For distance riding, there is no “direct” advantage; however the indirect advantages are huge.

For trials, the “direct” advantages of ambidexterity are mostly mid-line. For example, like Harper said, approaches to an object may be limited midline. It may be impossible to change pedal positions midline. It may be necessary to hop without getting into the power position. A drop to a confined area may require a following hop that is with the “other” foot forwards.

For off-road, the “direct” advantages of ambidexterity include all the trials advantages, as well as other advantages that are specific to rough terrain. These include off-foot saves mid-cycle due to mud, rolling logs, snow, or other slippery surfaces; saves in places where the ground is not visible, such as deeper snow, streambeds, fallen leaf cover, and nighttime riding; and places where the rider must carefully control pedal position due to external requirements, such as rolling through rock gardens and through trees.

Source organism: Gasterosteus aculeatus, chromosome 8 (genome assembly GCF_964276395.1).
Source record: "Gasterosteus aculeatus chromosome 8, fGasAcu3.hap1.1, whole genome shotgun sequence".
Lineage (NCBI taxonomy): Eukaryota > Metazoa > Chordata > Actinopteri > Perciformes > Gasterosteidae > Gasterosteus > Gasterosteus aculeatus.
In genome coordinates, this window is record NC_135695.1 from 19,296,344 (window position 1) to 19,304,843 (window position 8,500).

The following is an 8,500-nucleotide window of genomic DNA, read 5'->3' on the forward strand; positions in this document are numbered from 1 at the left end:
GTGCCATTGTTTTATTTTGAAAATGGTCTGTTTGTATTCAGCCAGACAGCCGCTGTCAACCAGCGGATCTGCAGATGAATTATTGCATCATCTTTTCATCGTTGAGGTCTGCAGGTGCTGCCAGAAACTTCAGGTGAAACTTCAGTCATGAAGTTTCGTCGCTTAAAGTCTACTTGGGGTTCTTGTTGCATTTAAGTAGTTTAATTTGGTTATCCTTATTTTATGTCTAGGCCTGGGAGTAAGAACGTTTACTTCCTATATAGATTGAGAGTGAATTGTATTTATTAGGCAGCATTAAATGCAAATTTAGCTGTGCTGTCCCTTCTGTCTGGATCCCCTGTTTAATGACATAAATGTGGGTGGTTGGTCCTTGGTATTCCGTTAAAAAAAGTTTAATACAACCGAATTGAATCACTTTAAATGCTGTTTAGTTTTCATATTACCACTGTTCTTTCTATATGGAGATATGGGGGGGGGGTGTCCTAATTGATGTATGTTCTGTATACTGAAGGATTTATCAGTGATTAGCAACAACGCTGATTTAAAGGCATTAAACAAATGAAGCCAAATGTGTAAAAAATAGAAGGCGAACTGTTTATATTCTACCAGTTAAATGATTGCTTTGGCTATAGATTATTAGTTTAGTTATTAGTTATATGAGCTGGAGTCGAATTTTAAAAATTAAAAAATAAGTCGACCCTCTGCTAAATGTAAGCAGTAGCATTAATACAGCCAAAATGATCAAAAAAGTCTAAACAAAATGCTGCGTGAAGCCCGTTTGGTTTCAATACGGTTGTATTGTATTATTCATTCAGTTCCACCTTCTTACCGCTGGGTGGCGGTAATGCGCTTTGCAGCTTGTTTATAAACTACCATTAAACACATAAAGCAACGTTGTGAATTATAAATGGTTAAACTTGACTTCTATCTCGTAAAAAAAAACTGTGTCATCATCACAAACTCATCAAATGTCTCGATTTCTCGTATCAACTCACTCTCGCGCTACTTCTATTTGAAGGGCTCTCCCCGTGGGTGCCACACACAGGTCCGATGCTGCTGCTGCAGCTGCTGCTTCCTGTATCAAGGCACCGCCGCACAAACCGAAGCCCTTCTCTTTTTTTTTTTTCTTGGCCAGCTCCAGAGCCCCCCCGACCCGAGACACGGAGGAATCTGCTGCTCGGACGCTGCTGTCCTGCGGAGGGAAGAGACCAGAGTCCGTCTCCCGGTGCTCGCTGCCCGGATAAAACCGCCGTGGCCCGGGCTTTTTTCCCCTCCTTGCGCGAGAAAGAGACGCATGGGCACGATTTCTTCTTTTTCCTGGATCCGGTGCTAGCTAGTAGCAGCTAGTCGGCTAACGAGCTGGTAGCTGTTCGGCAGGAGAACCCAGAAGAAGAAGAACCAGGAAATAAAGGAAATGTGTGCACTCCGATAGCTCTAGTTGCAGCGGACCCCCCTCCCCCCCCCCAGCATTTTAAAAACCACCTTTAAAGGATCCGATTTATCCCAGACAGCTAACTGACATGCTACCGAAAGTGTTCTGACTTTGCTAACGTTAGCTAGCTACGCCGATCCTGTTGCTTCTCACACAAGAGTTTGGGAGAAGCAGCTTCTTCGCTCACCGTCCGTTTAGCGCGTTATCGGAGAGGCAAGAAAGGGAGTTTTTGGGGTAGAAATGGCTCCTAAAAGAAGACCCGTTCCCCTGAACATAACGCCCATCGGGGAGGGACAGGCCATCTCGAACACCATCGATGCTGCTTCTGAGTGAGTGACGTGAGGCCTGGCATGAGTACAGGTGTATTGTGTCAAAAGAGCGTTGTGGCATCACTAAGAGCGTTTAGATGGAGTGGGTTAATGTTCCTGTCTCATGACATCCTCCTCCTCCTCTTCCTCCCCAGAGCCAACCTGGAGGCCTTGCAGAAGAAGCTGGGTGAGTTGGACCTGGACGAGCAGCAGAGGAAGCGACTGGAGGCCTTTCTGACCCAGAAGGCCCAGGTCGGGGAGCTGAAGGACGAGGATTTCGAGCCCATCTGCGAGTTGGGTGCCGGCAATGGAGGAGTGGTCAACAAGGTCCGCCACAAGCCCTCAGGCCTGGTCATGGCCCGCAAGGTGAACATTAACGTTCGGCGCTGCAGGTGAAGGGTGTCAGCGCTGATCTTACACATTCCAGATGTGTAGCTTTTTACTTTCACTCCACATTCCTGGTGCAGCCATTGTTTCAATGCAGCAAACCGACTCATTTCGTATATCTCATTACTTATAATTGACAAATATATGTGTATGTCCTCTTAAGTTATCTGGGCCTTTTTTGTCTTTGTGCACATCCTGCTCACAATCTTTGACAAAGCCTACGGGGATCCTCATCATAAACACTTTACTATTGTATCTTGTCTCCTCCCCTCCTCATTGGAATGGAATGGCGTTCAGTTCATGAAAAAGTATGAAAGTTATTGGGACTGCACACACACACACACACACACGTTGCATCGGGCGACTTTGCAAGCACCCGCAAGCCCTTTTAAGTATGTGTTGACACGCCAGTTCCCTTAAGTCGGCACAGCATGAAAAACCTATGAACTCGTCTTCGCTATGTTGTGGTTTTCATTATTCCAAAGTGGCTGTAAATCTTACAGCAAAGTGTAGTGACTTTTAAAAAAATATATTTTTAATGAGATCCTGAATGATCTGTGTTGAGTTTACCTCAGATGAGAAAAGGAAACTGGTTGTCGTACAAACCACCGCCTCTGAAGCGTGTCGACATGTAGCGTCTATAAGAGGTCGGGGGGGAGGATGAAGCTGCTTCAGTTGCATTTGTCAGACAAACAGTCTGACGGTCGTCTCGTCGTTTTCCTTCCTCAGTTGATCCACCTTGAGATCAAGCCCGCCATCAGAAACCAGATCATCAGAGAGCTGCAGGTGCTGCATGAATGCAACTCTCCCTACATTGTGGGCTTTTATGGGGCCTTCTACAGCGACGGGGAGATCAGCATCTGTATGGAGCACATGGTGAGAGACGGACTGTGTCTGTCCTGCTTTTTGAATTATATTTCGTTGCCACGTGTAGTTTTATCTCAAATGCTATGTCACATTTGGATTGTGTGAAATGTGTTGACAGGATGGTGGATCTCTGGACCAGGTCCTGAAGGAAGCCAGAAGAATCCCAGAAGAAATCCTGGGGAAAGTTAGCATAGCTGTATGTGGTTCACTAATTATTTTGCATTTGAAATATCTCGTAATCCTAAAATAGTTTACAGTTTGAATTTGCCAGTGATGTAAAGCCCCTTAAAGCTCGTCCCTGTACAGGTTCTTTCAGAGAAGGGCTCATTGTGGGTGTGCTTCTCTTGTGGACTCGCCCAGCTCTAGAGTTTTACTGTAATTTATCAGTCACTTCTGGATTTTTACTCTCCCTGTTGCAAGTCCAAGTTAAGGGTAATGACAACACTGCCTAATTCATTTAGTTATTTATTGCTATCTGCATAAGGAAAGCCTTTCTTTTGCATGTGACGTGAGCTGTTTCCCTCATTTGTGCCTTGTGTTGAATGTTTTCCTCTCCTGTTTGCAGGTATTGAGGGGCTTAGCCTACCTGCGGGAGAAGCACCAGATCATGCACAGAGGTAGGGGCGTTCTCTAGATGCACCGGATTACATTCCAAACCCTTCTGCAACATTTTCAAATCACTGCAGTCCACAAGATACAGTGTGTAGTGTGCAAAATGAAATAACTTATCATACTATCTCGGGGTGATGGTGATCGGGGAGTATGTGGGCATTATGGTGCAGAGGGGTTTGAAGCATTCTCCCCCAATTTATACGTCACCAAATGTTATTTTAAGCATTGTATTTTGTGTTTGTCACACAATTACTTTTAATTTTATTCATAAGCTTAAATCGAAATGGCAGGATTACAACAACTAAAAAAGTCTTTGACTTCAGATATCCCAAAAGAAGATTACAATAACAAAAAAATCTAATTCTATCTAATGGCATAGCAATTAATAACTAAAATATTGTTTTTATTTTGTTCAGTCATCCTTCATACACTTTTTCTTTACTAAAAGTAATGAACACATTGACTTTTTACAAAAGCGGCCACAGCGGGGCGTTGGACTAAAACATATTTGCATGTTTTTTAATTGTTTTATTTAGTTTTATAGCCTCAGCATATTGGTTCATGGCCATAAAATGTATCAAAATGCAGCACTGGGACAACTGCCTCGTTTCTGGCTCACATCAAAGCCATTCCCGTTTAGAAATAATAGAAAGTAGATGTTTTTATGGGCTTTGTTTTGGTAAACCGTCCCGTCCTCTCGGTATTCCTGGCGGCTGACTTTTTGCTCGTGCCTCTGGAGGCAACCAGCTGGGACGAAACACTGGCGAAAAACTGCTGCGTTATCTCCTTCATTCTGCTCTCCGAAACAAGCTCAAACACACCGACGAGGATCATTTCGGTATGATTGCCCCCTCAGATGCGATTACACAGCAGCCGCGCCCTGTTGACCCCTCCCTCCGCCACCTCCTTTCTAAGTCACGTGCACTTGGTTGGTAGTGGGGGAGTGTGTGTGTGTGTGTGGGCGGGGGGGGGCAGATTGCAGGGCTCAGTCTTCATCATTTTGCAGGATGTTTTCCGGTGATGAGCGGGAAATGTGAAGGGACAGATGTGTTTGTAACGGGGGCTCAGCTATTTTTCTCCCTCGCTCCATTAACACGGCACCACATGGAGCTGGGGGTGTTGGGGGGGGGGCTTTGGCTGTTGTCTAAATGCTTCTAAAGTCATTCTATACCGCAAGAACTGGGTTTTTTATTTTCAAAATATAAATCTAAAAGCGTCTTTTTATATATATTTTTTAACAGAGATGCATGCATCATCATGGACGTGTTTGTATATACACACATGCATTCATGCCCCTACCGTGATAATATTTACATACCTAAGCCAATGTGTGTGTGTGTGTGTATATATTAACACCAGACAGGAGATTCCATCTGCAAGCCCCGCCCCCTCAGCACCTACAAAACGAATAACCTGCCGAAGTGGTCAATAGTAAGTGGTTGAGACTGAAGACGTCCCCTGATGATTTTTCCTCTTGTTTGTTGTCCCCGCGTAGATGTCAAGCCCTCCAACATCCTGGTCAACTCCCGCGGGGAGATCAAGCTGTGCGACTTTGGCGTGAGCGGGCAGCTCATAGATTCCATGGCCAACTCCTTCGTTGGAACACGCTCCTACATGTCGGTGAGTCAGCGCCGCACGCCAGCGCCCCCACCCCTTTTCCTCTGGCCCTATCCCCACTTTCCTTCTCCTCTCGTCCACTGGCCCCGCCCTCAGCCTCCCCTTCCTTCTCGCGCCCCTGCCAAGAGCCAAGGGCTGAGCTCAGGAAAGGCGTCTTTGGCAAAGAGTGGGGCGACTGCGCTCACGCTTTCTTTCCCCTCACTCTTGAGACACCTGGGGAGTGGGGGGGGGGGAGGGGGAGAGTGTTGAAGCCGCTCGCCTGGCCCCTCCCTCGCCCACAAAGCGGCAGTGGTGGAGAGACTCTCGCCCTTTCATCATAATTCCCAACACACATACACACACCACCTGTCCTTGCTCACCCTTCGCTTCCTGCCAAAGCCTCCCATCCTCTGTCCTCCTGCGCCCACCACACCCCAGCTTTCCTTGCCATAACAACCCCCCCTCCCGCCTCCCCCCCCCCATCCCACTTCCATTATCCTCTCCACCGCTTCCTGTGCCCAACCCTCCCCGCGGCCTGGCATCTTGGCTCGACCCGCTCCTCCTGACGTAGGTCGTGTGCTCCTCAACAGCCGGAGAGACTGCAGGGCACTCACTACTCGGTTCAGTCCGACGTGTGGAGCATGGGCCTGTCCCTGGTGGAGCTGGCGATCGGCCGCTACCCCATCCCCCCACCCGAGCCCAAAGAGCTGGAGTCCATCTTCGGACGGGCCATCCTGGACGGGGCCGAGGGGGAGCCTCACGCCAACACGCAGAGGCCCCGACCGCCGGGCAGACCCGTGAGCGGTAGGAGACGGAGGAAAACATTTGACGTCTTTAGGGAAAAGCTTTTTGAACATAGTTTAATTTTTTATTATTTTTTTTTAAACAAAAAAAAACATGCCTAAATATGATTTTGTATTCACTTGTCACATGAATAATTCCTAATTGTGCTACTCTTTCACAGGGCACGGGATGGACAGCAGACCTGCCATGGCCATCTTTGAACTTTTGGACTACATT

So to me the need for ambidexterity is highly application-dependent. However, your overall riding will benefit immensely by developing the core skills on both sides, especially one-foot riding. You will be surprised at the changes in your riding.

For trials and MUni, your ability will benefit greatly by developing your hopping skills ambidextrously (there are four combinations of side hop, for example). For MUni and long-distance, your hill-climbing skills will benefit greatly by lots and lots of ambidextrous one-foot riding.

I believe that by not being ambidextrous in your core skills in trials and MUni, you limit your eventual development (not just slow it down). This is why Sem Abrahams and others built ambidexterity of certain skills into the freestyle skill levels.